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13 thoughts on “Hilton Worldwide – cutting the green edge or imitating the competitors?

  1. Very interesting post! I had no idea how far Hilton’s commitment to sustainability went. While traveling I always viewed the typical “We-love-the-environment-so-please-don’t-ask-for-new-towels” cards with a great deal of skepticism. The self interest seems obvious. I’m sure cutting water bills and labor cost have something to do with it, but I had never considered how vulnerable the tourism industry is to the destruction of the ecosystems that people come to visit. Your statement that Hilton has reduced “carbon output by 20.9% since 2009 …. [and] general energy use [has] dropped by 14.5% since 2009” is particularly impressive given that Hilton has open closed to 1,000 new hotels during the same period. (1)

    1. https://www.statista.com/statistics/247284/number-of-hilton-worldwide-hotels/

  2. Thank you for sharing your insights into Hilton Worldwide. I tend to believe that more credit needs to be given to the hospitality industry in general (or, I guess, less fault should be assigned to the industry when it comes environmental issues). While sustainability and service are not necessarily mutually exclusive, it is important to note that service is generally given priority over the environment not because Hilton chooses, but because of the demand imposed by its customers. An important step the industry can take going forward is educating its customers–e.g., you do not need new sheets every day. Furthermore, the hospitality industry can also reduce its carbon footprint by examining human behavior. That is, we are generally satisfied with the default choice. By requiring that customers be explicit when it comes to obtaining new towels, new sheets, and bottled water (or else none of it would be provided), the demand for these tends to fall. Hilton shares some data pertaining to the operations I have just briefly described: http://www.hilton.com/en/hotels/content/NYCMLHH/media/pdf/NYCMLHH_WebGreen4.pdf.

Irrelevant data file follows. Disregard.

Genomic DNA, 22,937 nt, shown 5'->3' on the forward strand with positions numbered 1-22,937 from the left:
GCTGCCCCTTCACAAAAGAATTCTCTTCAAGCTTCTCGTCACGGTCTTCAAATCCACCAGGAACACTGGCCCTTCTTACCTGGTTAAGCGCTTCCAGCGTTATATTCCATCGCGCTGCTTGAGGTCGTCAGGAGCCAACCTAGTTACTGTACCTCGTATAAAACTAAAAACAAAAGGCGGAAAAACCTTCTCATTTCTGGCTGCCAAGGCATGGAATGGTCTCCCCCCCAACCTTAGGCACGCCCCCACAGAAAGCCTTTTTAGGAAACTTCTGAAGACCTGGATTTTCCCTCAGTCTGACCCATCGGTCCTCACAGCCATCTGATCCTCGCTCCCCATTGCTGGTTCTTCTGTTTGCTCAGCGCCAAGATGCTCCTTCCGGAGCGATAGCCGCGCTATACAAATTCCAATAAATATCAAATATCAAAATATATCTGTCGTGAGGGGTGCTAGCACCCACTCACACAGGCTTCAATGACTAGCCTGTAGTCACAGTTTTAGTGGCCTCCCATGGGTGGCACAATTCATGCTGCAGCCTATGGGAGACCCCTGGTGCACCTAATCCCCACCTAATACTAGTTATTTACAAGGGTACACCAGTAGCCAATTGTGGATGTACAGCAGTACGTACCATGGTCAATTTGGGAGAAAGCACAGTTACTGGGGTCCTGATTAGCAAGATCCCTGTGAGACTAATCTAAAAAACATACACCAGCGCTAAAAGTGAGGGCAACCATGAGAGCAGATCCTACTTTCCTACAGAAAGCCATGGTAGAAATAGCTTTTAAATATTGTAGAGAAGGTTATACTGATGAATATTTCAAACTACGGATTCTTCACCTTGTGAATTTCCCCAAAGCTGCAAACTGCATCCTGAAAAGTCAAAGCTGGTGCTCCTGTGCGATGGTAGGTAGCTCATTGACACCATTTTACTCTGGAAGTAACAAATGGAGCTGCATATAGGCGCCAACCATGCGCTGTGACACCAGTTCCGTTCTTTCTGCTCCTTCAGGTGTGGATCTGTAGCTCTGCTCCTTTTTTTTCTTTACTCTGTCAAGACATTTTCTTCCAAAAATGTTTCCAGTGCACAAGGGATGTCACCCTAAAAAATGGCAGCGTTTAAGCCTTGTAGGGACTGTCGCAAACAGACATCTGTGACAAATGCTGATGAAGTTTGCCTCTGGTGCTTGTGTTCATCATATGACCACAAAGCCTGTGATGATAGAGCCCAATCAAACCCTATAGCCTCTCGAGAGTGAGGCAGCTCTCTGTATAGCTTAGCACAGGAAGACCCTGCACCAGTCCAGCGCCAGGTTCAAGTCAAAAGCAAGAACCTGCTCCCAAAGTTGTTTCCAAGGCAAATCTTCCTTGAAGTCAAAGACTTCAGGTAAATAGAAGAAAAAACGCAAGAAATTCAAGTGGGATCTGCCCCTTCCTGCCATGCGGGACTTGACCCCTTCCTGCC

3. I also hope that the hospitality industry will rise to the occasion and do its part to control climate change. This article: file:///C:/Users/Felisha/Downloads/Diptico_Sector_Hotelero_Web.pdf highlights specific ways hotels can reduce their carbon footprint now. I would be curious how many of these strategies Hilton Worldwide is employing. As an industry leader, my expectation would be that they are employing all of these strategies at each of its hotels.

  4. I agree with your analysis that leaders in the hospitality space could be doing more to promote environmental sustainability. Partnerships with other companies may be a more cost-friendly approach for introducing technologies to reduce energy consumption. For the past year, Hilton has partnered with GE and Tesla to add electric vehicle charging stations to 100 hotels. While the potential guest pool that can use these charging stations is small, this sets the tone that Hilton is willing to invest in alternative energy technologies and less carbon-intensive transportation methods are available for guests.

    Hilton Worldwide. “Hilton Sparks Major Expansion of Charging Stations for Electric Vehicles.” October 8, 2015, accessed on November 7, 2016. http://news.hiltonworldwide.com/index.cfm/news/hilton-sparks-major-expansion-of-charging-stations-for-electric-vehicles

  5. Thanks for this article, Jakub! I had no idea that Hilton was so engaged into the sustainability initiative. Like NC, I have always thought that the “hang your towel” was a cost-saving initiative more than anything else. I’m quite impressed by what they’ve done so far but like you, I wonder if that’s enough. I agree with you not the competition point – that sustainability is no longer a differentiator, but a hygiene factor that you need to address. However, I’d take it one step further and ask how it might be impacted by their broader competitors of Air BnB – which arguably, could curb a lot of the wastefulness from the demand side!

  6. Love this post. I don’t think hotel industry is very responsive to climate change as its impact has been very obvious to hotel/accommodation in general compared with food/agriculture industry. I do see many hotels started the initiative of encouraging customers not to change bed sheets during their stay. I am wondering to what degree that initiative has been implemented and what exact impact has that initiative brought to mitigate climate change issue.

  7. Great post, always interesting to hear about how different companies are addressing the issue of climate change.

    Out of curiosity do you know if Hilton’s approach to reducing their carbon footprint differs based on each hotels location? I have always found it interesting to see whether culture and geography impacts how aware people are of their effects to climate change and how much they are willing to cooperate. I personally think their global footprint is something that Hilton can leverage to amplify their effect on climate change as it enables them to educate their visitors which are from a wide variety of cultures and backgrounds, however, I realize some cultures are less receptive to the issue so I wonder what can be done about this.